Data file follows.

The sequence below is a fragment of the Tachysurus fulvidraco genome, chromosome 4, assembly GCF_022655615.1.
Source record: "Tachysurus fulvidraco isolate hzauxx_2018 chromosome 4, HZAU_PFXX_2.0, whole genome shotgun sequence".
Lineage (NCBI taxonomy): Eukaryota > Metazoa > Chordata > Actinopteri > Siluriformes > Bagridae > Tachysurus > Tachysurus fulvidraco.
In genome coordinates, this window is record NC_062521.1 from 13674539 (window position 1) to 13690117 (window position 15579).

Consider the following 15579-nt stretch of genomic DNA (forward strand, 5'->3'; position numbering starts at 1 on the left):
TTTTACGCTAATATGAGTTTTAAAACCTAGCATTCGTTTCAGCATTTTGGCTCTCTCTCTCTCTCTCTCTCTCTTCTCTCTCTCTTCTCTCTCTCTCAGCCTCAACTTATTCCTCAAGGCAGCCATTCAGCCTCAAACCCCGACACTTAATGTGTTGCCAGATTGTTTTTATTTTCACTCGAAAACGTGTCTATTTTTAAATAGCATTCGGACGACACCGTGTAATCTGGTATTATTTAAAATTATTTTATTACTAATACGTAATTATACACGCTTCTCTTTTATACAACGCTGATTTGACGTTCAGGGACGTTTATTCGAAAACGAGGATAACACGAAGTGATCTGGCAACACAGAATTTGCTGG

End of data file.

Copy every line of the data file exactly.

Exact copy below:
The sequence below is a fragment of the Tachysurus fulvidraco genome, chromosome 4, assembly GCF_022655615.1.
Source record: "Tachysurus fulvidraco isolate hzauxx_2018 chromosome 4, HZAU_PFXX_2.0, whole genome shotgun sequence".
Lineage (NCBI taxonomy): Eukaryota > Metazoa > Chordata > Actinopteri > Siluriformes > Bagridae > Tachysurus > Tachysurus fulvidraco.
In genome coordinates, this window is record NC_062521.1 from 13674539 (window position 1) to 13690117 (window position 15579).

Consider the following 15579-nt stretch of genomic DNA (forward strand, 5'->3'; position numbering starts at 1 on the left):
TTTTACGCTAATATGAGTTTTAAAACCTAGCATTCGTTTCAGCATTTTGGCTCTCTCTCTCTCTCTCTCTCTCTTCTCTCTCTCTTCTCTCTCTCTCAGCCTCAACTTATTCCTCAAGGCAGCCATTCAGCCTCAAACCCCGACACTTAATGTGTTGCCAGATTGTTTTTATTTTCACTCGAAAACGTGTCTATTTTTAAATAGCATTCGGACGACACCGTGTAATCTGGTATTATTTAAAATTATTTTATTACTAATACGTAATTATACACGCTTCTCTTTTATACAACGCTGATTTGACGTTCAGGGACGTTTATTCGAAAACGAGGATAACACGAAGTGATCTGGCAACACAGAATTTGCTGG